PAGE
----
Lyric of Note:
Are you closing down again? I know you Don’t you wonder how They make it through? But I like it when you’re sad I’m happier It’s just the wave you’re used to Are you really down? Tonight I’m there too All the way until we lose control Are you all alone? Oh, no Can you make a sound? Oh, yeah And the waves keep moving (“Tomorrowing” from Slide)
You know that feeling you get at 3 am when you’ve been drinking a little too much and are on the edges of a self-revelation that you really don’t want to make and the world is slightly fuzzy, and you can feel the edges of your self control begin to fray but not yet tatter. You feel like the world is smooth around you, almost too smooth and with the next shot of whiskey that smoothness will definitely turn into slippery and you’ll begin losing control. But you aren’t there yet. Not yet.
happiness is like tv / on or off it’s up to me / relationships are like a cow / growing strong just for now / poor little cow / mom and dad are like my head / i won’t listen to them ’til their dead or I’m dead / sad but true / sad but true / self indulgence / inconsiderate bitch . . . (“Happiness”)
You take the shot glass in your hand, knowing it’s a mistake, knowing that you should stop and knowing that you won’t and the liquid burns your already sore throat from a night of too many cigarettes and shouting over the noise of a crowded bar and the fire travels down to your stomach then burns itself up to your head, flips the switch that keeps you from seeing yourself too clearly and all of a sudden the world is fuzzy but the you that you keep locked up has come into focus with a grin like a hungry blade. The night just got bad.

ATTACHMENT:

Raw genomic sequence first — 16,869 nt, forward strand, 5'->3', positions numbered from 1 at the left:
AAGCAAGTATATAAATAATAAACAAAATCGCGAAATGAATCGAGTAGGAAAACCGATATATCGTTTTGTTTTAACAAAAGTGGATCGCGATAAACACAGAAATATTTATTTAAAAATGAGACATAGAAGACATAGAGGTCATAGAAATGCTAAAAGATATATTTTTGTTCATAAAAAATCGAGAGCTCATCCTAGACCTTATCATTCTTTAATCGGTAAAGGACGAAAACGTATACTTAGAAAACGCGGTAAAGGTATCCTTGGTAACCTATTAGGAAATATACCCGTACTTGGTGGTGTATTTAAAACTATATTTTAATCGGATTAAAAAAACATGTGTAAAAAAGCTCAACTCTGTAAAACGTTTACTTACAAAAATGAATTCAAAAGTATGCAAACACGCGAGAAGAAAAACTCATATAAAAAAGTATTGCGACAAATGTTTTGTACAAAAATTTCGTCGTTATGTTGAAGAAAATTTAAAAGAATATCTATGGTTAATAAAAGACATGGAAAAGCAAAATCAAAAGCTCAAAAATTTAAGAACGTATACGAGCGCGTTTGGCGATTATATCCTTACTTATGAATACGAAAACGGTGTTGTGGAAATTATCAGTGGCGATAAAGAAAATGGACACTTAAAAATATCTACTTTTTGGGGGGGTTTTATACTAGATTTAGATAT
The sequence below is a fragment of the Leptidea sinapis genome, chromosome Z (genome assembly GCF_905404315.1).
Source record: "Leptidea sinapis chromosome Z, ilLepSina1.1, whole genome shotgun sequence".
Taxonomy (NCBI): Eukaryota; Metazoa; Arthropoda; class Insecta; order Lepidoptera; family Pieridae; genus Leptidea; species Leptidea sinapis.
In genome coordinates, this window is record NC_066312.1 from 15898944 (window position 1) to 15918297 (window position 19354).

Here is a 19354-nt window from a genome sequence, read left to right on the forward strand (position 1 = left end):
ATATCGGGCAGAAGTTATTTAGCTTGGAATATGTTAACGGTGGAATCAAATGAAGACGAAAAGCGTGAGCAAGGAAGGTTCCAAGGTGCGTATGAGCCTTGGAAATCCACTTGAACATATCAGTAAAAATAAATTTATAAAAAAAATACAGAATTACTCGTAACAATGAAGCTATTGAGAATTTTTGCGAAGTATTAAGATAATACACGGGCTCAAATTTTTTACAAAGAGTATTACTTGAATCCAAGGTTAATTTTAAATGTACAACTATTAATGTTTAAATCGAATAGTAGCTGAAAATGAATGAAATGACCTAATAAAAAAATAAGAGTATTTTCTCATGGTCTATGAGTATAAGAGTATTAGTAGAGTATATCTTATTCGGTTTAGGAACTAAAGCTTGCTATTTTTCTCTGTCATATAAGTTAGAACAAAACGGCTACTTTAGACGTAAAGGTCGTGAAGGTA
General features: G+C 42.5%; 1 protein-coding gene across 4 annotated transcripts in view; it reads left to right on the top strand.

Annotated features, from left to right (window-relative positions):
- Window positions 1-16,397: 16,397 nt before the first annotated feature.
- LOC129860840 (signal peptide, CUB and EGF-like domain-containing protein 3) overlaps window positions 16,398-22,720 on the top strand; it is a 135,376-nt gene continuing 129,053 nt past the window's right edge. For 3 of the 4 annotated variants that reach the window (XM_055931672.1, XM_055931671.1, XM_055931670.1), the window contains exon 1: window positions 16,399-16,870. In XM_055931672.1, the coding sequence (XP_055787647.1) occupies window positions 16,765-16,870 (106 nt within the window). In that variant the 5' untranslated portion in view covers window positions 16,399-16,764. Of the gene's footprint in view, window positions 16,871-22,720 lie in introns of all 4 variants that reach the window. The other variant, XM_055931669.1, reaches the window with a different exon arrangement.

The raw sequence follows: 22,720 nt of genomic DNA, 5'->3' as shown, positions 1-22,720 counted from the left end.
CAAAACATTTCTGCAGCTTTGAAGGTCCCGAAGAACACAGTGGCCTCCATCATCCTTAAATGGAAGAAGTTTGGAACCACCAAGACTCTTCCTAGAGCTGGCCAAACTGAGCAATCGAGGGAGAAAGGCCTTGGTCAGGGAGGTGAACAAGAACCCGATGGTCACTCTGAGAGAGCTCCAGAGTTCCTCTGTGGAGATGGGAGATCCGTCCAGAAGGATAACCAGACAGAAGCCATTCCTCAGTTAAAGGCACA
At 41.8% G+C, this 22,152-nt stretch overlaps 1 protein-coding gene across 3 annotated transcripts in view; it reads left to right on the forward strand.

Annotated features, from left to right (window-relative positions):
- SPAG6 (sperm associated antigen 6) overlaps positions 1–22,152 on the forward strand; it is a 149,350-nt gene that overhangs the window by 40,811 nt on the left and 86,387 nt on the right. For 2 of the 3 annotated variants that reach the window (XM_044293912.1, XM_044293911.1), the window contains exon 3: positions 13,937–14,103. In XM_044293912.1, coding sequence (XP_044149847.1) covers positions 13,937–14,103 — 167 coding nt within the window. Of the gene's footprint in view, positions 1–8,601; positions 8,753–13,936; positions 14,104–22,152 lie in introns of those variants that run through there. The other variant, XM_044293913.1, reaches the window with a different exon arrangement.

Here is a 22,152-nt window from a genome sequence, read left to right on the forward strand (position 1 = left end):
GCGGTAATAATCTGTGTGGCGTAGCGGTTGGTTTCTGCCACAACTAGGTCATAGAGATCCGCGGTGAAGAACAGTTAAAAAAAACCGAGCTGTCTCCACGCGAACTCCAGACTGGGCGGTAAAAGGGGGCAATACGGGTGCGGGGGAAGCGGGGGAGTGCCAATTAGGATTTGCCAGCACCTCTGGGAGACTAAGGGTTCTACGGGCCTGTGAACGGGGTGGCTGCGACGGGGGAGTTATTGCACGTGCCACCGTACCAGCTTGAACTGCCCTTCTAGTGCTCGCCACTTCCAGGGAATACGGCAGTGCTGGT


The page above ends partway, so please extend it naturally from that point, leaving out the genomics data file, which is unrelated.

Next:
Now take that feeling, wrap it in a unique and talented artist and you have a rough estimation of Lisa Germano’s voice.
Happiness, despite its bleak moments, is a set of discreet songs that stand on their own. Some of which, like her boozy, sardonic cover version of “These Boots are Made for Walking,” are, individually, worth the price of the album. However, if you are up for a challenge, check out either Geek the Girl or Lullaby for Liquid Pig and you’ll find yourself traveling through a sonic landscape that is eery, off-kilter, intensely personal and more than a little hypnotic. Lisa Germano offers sketches of self-hatred, anguish, broken moments, and heartbreaking hope with such honesty that her music deserves your undivided attention. If you can’t remember the last time you simply listened to an album, and you want to give yourself a gift—albeit one with sharp and jagged edges that might just cut you more deeply than you expect—I would recommend that you have a glass of whatever suits you (I’ll be sipping 18 year old scotch myself), a pack of cigarettes if you still smoke (have one for me since I quit but still miss sitting at the window, breathing in that sweet nicotine and listening to a particularly good album), turn down the lights, and invite Ms. Lisa Germano into your life.1